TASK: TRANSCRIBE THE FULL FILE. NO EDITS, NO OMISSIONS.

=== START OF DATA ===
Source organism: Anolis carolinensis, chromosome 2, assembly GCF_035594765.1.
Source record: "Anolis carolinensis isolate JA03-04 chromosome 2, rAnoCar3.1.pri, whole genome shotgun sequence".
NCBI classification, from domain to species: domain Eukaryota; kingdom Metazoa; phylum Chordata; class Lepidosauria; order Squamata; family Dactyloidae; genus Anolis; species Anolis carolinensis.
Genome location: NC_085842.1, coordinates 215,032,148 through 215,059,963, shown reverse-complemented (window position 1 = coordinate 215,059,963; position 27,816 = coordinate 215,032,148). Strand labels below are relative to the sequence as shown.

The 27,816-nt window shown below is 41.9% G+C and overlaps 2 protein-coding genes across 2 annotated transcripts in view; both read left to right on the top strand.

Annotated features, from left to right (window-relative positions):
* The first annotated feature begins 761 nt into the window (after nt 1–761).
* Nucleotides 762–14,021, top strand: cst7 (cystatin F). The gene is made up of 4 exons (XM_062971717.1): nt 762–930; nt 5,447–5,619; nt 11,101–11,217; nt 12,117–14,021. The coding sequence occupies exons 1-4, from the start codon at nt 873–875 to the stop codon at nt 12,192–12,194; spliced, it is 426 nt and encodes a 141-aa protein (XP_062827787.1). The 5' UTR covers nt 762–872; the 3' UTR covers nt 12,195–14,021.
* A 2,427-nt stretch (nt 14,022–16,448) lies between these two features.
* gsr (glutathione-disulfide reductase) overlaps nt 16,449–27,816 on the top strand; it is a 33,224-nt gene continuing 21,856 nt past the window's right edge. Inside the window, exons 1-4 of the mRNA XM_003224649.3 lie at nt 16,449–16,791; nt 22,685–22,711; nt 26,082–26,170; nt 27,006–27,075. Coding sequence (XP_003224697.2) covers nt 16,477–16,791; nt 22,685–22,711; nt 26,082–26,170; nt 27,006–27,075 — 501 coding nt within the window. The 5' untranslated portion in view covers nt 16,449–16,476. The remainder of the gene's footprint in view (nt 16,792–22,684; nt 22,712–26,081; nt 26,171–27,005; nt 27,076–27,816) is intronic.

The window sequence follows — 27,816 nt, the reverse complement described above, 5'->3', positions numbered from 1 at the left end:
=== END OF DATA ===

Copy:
Source organism: Anolis carolinensis, chromosome 2, assembly GCF_035594765.1.
Source record: "Anolis carolinensis isolate JA03-04 chromosome 2, rAnoCar3.1.pri, whole genome shotgun sequence".
NCBI classification, from domain to species: domain Eukaryota; kingdom Metazoa; phylum Chordata; class Lepidosauria; order Squamata; family Dactyloidae; genus Anolis; species Anolis carolinensis.
Genome location: NC_085842.1, coordinates 215,032,148 through 215,059,963, shown reverse-complemented (window position 1 = coordinate 215,059,963; position 27,816 = coordinate 215,032,148). Strand labels below are relative to the sequence as shown.

The 27,816-nt window shown below is 41.9% G+C and overlaps 2 protein-coding genes across 2 annotated transcripts in view; both read left to right on the top strand.

Annotated features, from left to right (window-relative positions):
* The first annotated feature begins 761 nt into the window (after nt 1–761).
* Nucleotides 762–14,021, top strand: cst7 (cystatin F). The gene is made up of 4 exons (XM_062971717.1): nt 762–930; nt 5,447–5,619; nt 11,101–11,217; nt 12,117–14,021. The coding sequence occupies exons 1-4, from the start codon at nt 873–875 to the stop codon at nt 12,192–12,194; spliced, it is 426 nt and encodes a 141-aa protein (XP_062827787.1). The 5' UTR covers nt 762–872; the 3' UTR covers nt 12,195–14,021.
* A 2,427-nt stretch (nt 14,022–16,448) lies between these two features.
* gsr (glutathione-disulfide reductase) overlaps nt 16,449–27,816 on the top strand; it is a 33,224-nt gene continuing 21,856 nt past the window's right edge. Inside the window, exons 1-4 of the mRNA XM_003224649.3 lie at nt 16,449–16,791; nt 22,685–22,711; nt 26,082–26,170; nt 27,006–27,075. Coding sequence (XP_003224697.2) covers nt 16,477–16,791; nt 22,685–22,711; nt 26,082–26,170; nt 27,006–27,075 — 501 coding nt within the window. The 5' untranslated portion in view covers nt 16,449–16,476. The remainder of the gene's footprint in view (nt 16,792–22,684; nt 22,712–26,081; nt 26,171–27,005; nt 27,076–27,816) is intronic.

The window sequence follows — 27,816 nt, the reverse complement described above, 5'->3', positions numbered from 1 at the left end: